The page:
I don’t know what the facts are, but I do know that if this was regulated like a legitimate medicine, you’d have a lot better control of it.

We do know that even medicines that are well-regulated are abused. But it arguably is the case is that we have a better sense of the control of the substances than something that is outside the system.

Medications must go through three phases of research in humans before the FDA approves them for use by the general public. Has marijuana even gotten to Phase I?

Our trials were sort of Phase II-ish trials. What you need now is Phase III trials, and I would say there’s enough preliminary evidence. What we do not know is how different populations will react.

For example, we haven’t studied old people, people like me. The effects could be different. We haven’t studied other kinds of complications, like heart disease, and we haven’t had a really great balance of ethnic composition. People in some racial groups may metabolize the drug differently or respond differently.

This is what you find out in Phase III trials when you have larger groups. You can also see what the side effects are.

But I don’t foresee this kind of research anytime soon. There would have to be a change in federal policy.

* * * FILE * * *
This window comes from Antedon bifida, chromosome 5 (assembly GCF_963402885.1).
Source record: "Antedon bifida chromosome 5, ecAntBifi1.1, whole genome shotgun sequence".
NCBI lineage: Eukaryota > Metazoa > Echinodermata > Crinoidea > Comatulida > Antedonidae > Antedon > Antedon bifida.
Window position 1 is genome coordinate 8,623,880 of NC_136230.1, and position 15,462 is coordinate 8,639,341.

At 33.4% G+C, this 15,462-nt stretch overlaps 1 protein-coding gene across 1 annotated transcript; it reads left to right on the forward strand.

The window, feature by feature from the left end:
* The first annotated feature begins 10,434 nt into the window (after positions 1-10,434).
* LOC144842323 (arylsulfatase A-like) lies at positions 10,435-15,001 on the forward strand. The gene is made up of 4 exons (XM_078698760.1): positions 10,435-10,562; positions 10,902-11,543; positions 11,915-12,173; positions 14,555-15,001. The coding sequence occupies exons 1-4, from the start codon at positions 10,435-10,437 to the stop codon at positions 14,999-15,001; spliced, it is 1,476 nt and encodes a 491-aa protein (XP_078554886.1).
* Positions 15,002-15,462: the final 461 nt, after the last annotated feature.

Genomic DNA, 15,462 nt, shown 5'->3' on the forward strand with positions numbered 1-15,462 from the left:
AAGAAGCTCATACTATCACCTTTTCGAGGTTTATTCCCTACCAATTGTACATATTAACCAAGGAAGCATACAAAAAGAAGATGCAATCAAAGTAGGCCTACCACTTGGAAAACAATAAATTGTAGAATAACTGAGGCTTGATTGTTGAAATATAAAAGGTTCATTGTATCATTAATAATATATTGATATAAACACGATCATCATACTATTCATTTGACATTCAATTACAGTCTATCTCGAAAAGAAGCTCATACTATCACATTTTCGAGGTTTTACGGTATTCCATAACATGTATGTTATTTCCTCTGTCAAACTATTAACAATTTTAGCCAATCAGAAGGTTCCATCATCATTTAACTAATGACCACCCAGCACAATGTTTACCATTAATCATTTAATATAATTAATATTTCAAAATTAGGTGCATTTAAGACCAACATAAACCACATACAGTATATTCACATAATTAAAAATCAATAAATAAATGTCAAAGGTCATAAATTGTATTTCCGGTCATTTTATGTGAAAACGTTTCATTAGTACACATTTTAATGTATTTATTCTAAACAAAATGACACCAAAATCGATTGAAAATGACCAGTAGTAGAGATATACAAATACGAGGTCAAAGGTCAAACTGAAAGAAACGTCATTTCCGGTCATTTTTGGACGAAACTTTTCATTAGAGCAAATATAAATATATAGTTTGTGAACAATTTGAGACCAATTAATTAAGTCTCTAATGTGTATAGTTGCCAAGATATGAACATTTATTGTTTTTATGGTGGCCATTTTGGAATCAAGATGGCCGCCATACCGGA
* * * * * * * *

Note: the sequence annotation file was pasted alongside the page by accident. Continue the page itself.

What does the public misunderstand about medical marijuana?

There is this conflation of concerns about abuse and control of drugs of abuse and the medical aspect. There’s been a failure to separate it.

Apparently, the head of the Office of National Drug Control Policy said, well, one reason we are not treating marijuana any differently before is that there’s no evidence that it’s medically useful; the FDA hasn’t approved it, the National Institutes of Health haven’t opined on it, or something like that.

That ignores the body of evidence that’s emerging. There’s also a circularity there: if you effectively don’t permit the research to happen, you can’t have an opinion that it works.

It’s not the case that the federal government has stopped the research. But by having marijuana it in Schedule I — basically dangerous drugs that are useless — it makes it extremely difficult to do the studies.

Here, we have the benefit of a state-funded center to help researchers navigate the very complicated regulatory framework, which involves going to the National Institutes of Health, Health and Human Services, Food and Drug Administration, Drug Enforcement Administration, not only in Washington but locally. They come and say, “Where do you store marijuana? Is your safe bolted to the concrete floor?”